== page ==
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Front. Astron. Space Sci. | doi: 10.3389/fspas.2018.00038

The Extended Solar Cycle: Muddying the Waters of Solar/Stellar Dynamo Modeling Or Providing Crucial Observational Constraints?

 Abhishek K. Srivastava1*,  Scott W. McIntosh2, N. Arge3,  Dipankar Banerjee4,  Edward Cliver5,  Mausumi Dikpati2,  Bhola N. Dwivedi1,  Madhulika Guhathakurta6, B Karak1,  Robert J. Leamon3, P. Martens7, Shibu K. Matthew8,  Andres Munoz-Jaramillo9, D. Nandi10,  Aimee Norton11, L. Upton2, S. Chatterjee4,  Rakesh Mazumder4, Yamini Rao1 and Rahul Yadav8
  • 1Indian Institute of Technology (BHU), India
  • 2High Altitude Observatory (UCAR), United States
  • 3Goddard Space Flight Center, United States
  • 4Indian Institute of Astrophysics, India
  • 5National Solar Observatory, United States
  • 6National Aeronautics and Space Administration (NASA), United States
  • 7Georgia State University, United States
  • 8Udaipur Solar Observatory, India
  • 9Southwest Research Institute Boulder, United States
  • 10Indian Institute of Science Education and Research Kolkata, India
  • 11Stanford University, United States

In 1844 Schwabe discovered that the number of sunspots increased and decreased over a period of about 11 years, that variation became known as the sunspot cycle. Almost eighty years later, Hale described the nature of the Sun's magnetic field, identifying that it takes about 22 years for the Sun's magnetic polarity to cycle. It was also identified that the latitudinal distribution of sunspots resembles the wings of a butterfly \-- showing migration of sunspots in each hemisphere that abruptly start at mid-latitudes (about $\pm$35$^{o}$) towards the Sun's equator over the next 11 years. These sunspot patterns were shown to be asymmetric across the equator. In intervening years, it was deduced that the Sun (and sun-like stars) possess magnetic activity cycles that are assumed to be the physical manifestation of a dynamo process that results from complex circulatory transport processes in the star's interior. Understanding the Sun's magnetism, its origin and its variation, has become a fundamental scientific objective \-- the distribution of magnetism, and its interaction with convective processes, drives various plasma processes in the outer atmosphere that generate particulate, radiative, eruptive phenomena and shape the heliosphere. In the past few decades, a range of diagnostic techniques have been employed to systematically study finer scale magnetized objects, and associated phenomena. The patterns discerned became known as the ``Extended Solar Cycle'' (ESC). The patterns of the ESC appeared to extend the wings of the activity butterfly back in time, nearly a decade before the formation of the sunspot pattern, and to much higher solar latitudes. In this short review, we describe their observational patterns of the ESC and discuss possible connections to the solar dynamo as we depart on a multi-national collaboration to investigate the origins of solar magnetism through a blend of archived and contemporary data analysis with the goal of improving solar dynamo understanding and modeling.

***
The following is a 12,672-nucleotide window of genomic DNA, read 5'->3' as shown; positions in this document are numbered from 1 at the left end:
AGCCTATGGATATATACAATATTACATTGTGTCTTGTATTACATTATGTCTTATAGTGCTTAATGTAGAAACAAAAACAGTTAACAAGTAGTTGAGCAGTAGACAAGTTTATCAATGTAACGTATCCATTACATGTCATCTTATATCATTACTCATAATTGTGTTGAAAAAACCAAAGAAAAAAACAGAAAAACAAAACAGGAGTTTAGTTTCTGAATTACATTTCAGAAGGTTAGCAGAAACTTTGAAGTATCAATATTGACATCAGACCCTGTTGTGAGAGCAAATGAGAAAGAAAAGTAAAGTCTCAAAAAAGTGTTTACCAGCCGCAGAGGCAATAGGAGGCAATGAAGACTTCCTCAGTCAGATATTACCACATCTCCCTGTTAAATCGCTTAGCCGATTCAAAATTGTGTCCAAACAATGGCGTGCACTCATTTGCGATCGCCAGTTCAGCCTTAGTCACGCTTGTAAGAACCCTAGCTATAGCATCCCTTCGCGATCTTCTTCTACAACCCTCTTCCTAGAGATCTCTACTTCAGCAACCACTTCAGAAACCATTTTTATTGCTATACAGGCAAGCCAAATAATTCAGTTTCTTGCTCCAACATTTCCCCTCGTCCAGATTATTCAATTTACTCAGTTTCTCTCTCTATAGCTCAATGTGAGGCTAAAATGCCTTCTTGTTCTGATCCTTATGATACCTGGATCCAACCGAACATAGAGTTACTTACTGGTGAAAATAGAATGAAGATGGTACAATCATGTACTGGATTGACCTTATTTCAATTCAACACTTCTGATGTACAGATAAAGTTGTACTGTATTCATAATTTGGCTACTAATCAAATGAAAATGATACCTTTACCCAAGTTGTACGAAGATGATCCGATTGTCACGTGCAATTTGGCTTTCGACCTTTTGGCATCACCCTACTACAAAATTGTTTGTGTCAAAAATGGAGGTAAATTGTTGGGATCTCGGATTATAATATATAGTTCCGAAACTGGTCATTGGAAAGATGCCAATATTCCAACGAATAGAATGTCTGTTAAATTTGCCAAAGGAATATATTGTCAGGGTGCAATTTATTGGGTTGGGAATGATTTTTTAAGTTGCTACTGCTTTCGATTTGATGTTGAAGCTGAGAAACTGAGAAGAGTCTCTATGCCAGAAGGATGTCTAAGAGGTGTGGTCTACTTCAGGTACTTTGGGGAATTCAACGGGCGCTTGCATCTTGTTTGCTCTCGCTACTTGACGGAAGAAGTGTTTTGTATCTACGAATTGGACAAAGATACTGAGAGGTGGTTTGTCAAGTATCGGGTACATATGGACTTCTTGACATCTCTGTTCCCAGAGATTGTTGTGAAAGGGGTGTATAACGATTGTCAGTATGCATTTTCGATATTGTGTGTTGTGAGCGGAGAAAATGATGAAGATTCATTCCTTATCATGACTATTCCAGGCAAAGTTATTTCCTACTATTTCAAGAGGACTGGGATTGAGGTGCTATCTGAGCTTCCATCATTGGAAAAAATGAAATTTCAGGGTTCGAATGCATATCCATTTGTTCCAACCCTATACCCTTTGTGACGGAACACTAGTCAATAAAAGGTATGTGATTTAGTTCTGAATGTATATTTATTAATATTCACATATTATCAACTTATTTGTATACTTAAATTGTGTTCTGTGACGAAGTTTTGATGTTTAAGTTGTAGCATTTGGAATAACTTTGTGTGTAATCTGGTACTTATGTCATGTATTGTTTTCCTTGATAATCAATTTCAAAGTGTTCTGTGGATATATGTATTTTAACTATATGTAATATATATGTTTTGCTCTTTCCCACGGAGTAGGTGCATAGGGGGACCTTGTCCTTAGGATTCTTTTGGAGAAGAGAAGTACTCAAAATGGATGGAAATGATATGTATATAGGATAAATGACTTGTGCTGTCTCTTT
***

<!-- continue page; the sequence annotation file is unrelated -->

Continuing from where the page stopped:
Keywords: Sun – magnetic, Sun, Photosphere, solar cycle, solar dynamo

Received: 19 Jul 2018; Accepted: 12 Oct 2018.

Edited by:

Valery M. Nakariakov, University of Warwick, United Kingdom

Reviewed by:

Sergei Zharkov, University of Hull, United Kingdom
Ilpo Virtanen, University of Oulu, Finland  

Copyright: © 2018 Srivastava, McIntosh, Arge, Banerjee, Cliver, Dikpati, Dwivedi, Guhathakurta, Karak, Leamon, Martens, Matthew, Munoz-Jaramillo, Nandi, Norton, Upton, Chatterjee, Mazumder, Rao and Yadav. This is an open-access article distributed under the terms of the Creative Commons Attribution License (CC BY). The use, distribution or reproduction in other forums is permitted, provided the original author(s) and the copyright owner(s) are credited and that the original publication in this journal is cited, in accordance with accepted academic practice. No use, distribution or reproduction is permitted which does not comply with these terms.

* Correspondence: Dr. Abhishek K. Srivastava, Indian Institute of Technology (BHU), Varanasi, India, asrivastava.app@iitbhu.ac.in